As March break comes to a close, parents and students are eager to see whether talks between Ontario’s new Minister of Education, Liz Sandals, and the teachers’ unions can bring peace to the final months of a tense school year. Students are hoping teachers will restore some of the popular extracurricular activities that take place in the spring, such as track teams and end-of-the-year field trips.
The high school teachers’ union has advised its members to resume leading those activities based on the progress of the talks. Leaders of the elementary teachers’ union, however, have advised teachers to continue their protest.
The pressure is on Ms. Sandals to meet the demands of teachers’ unions without reopening the contract terms imposed this school year through legislation – and without generating more costs. Ms. Sandals sat down with The Globe and Mail to discuss her strategy for restoring peace to Ontario’s public schools.
There appears to be progress in talks with the high school teachers’ union. But Sam Hammond, president of the Elementary Teachers’ Federation of Ontario, says he wants concrete promises in order for teachers to resume voluntary activities. What does concrete mean?
You’re going to have to ask Sam that question. That’s a very good question, and we’d be interested in the answer to that as well. If concrete means that we’re suddenly going to reopen the collective agreements and that there’s new money there to be found, then no, there isn’t. If that’s his definition of concrete, we’re going to have a real problem. One of the things that we’re certainly committed to doing is looking at the collective bargaining structure. The structure that is there now assumes that school boards are both the funder and the employer. We’ve now got a different relationship: The government’s the funder, the school boards are the employer, and the unions are representing the teachers and the other support workers.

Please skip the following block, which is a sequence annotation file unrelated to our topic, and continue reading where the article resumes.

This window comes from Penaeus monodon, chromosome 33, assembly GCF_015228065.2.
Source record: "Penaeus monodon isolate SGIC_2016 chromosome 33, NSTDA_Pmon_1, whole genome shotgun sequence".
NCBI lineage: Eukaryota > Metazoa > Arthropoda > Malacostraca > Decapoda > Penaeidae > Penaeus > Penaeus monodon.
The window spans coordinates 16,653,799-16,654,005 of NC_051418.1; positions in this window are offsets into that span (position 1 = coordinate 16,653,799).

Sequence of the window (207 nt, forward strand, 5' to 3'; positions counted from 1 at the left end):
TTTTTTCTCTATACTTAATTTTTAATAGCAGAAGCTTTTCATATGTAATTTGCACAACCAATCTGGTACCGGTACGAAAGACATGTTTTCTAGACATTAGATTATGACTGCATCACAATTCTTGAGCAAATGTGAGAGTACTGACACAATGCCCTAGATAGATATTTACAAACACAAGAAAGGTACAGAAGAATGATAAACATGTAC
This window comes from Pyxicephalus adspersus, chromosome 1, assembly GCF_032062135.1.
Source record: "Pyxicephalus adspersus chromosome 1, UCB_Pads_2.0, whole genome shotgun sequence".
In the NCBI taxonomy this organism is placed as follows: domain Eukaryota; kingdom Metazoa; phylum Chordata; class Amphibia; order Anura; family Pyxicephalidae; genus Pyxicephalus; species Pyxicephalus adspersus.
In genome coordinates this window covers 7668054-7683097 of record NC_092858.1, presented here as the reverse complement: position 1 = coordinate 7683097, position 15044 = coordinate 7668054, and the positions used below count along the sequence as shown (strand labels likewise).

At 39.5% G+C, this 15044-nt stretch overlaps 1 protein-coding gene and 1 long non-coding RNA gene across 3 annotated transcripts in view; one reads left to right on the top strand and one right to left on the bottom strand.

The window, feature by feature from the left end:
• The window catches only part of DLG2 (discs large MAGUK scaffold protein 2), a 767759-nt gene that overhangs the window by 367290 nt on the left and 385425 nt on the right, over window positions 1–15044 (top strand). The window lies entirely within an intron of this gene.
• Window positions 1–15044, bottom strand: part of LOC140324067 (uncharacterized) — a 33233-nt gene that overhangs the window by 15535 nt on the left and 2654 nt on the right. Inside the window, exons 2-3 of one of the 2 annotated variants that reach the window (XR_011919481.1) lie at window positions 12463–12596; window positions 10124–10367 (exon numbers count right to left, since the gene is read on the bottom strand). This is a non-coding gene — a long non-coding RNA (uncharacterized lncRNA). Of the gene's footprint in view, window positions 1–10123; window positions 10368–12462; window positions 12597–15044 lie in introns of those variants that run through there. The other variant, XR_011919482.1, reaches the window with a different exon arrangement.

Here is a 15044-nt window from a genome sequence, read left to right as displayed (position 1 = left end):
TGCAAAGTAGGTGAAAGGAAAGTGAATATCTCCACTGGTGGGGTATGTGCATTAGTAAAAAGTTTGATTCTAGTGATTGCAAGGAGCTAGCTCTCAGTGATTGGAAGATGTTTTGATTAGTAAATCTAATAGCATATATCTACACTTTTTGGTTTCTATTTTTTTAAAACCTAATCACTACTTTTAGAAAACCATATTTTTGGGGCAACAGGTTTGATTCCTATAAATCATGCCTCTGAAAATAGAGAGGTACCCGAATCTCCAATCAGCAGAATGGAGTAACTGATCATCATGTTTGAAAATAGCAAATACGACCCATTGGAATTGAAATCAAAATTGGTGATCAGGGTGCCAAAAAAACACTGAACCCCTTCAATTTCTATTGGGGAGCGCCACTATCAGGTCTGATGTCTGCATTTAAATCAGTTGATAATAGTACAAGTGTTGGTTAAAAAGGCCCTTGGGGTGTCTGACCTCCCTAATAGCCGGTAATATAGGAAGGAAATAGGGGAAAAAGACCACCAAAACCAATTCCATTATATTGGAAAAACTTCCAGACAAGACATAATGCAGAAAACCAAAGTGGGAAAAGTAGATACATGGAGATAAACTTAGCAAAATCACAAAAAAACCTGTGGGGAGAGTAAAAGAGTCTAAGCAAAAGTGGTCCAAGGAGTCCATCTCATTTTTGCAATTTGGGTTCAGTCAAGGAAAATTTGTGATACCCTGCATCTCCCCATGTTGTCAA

Will the next round of bargaining be just as tough?
My hope would be that [next] time we’ve got a process that allows us to work through bargaining, and we’ve got enough understanding in advance that fiscal reality is part of the conversation, that people aren’t going to be as surprised.
ETFO has advised its members to stop leading extracurriculars. What’s your sense of how many teachers will follow that advice?
We focus on the high-profile volunteer activities, like which sports are having provincial finals. But if you get under the radar a bit, what seems to have been happening is that some of the lower-profile activities are often coming back gradually. I think you’re also going to see that more and more teachers want to repair the relationship – not with the government, because they really don’t care about repairing the relationship with the government, I get that – but they want to repair the relationship with the parents and the kids.
But how will you save the district track meet?
That will be a case of where do we get in discussions with ETFO. It may be a case of they have enough confidence that we’re making progress that they may decide to lift the ban. I can’t predict that.
– This interview has been edited and condensed.Report Typo/Error
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